Friday, 21 October 2011

Virtual Legacy

By Richard Jay Parker

Saw an interview on TV with a girl who was in a car accident and thought she was going to die in hospital.  She hurriedly gave her best friend her computer passwords so her virtual legacy (intellectual property, sensitive documents etc) wouldn't be lost.  Thankfully she survived and has now appointed official keepers of her passwords.  She's obviously very trusting.

It's something writers should certainly consider, particularly if their work is stored in password protected locations.  Although it's impossible to value intellectual works it would be good to have the equivalent of a curator who knows which discs/locations contain the projects you've slaved over.

We've certainly come a long way in a short time in terms of the way we archive our work.  I saw a documentary about Stanley Kubrick and the huge number of boxes he kept stored in a residential warehouse which contained all of his reserch materials, notebooks and scripts.  It seemed fitting that his career would leave behind such a substantial personal library.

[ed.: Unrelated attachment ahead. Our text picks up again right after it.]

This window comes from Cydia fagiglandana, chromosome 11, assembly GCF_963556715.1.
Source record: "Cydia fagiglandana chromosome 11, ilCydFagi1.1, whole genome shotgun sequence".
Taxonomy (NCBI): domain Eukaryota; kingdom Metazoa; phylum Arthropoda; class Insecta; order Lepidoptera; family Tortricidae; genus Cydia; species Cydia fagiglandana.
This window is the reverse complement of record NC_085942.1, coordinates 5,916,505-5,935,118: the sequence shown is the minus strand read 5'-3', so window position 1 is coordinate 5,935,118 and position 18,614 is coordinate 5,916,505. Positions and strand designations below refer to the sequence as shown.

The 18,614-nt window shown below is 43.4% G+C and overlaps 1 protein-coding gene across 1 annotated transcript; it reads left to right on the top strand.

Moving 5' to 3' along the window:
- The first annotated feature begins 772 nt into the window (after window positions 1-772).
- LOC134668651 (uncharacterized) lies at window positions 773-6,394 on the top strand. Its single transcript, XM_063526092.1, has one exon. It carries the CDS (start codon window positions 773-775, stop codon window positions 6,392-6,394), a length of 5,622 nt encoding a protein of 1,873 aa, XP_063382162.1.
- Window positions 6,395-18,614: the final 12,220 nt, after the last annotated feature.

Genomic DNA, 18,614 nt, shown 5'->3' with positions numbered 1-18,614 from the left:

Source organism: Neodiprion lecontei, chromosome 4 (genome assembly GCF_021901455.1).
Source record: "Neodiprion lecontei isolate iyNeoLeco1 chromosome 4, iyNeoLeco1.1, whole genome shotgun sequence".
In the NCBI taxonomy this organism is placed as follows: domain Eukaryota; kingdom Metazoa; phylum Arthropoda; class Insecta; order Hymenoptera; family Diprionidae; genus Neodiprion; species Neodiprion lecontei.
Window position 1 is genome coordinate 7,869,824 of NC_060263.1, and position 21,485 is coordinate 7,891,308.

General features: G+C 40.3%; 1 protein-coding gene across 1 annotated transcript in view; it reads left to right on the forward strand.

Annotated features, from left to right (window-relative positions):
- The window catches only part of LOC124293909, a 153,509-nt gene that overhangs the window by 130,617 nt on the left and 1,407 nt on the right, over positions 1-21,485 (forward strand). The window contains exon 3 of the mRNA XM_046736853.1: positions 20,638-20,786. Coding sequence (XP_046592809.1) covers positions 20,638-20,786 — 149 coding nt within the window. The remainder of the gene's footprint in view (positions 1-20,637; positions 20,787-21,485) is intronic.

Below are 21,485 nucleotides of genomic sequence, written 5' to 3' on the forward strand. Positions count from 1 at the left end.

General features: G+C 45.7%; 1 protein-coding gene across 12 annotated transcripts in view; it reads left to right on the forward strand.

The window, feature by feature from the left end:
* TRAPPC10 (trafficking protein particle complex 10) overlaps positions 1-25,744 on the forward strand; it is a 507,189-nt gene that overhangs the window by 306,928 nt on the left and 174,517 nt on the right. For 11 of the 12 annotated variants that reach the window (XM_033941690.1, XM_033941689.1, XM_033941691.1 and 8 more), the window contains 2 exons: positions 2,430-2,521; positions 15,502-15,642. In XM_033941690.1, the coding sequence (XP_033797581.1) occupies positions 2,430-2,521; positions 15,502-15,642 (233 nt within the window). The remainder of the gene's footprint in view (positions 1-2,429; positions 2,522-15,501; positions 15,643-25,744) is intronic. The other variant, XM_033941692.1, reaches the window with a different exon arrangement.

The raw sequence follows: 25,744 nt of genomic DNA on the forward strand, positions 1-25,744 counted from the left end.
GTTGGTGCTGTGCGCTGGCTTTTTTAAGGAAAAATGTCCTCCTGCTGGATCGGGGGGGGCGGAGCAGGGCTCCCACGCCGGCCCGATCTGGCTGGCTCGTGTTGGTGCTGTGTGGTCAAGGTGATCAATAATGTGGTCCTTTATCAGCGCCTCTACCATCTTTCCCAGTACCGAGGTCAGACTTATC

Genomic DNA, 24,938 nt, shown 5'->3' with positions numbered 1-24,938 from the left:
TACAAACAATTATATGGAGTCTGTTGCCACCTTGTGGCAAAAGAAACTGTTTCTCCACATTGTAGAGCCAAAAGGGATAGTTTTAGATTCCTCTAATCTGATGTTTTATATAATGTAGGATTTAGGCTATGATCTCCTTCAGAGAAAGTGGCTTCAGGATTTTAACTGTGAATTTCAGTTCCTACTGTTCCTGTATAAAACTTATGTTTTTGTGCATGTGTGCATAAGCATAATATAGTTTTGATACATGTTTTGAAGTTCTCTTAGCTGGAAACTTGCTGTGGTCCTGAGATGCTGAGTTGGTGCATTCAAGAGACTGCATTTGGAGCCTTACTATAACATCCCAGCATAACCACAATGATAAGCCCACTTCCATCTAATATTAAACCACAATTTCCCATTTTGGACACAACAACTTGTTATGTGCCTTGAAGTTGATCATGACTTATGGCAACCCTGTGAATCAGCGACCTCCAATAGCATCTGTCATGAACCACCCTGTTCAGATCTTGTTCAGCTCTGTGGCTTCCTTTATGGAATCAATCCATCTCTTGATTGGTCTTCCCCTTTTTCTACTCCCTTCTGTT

21st Century writers will probably have one memory stick to account for their entire creative life.

It certainly means less trees are cut down but when all those hours of anguish and hair-pulling can be condensed into something smaller than your nail it doesn't seem like much to leave to the family estate.

But like ebooks it's not the file that it's stored on that is of value but the experiences and hard work of the writer, without which the work would never have been created.

I hope my family will understand that after my death and a fusty man in a suit hands them a very, very small envelope.

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  1. To say nothing of lost "letters" now emails.

  2. A very valid point, Caren. Books of collected emails by authors are less likely to materialise. Sometimes the convenience of a format can devalue the work.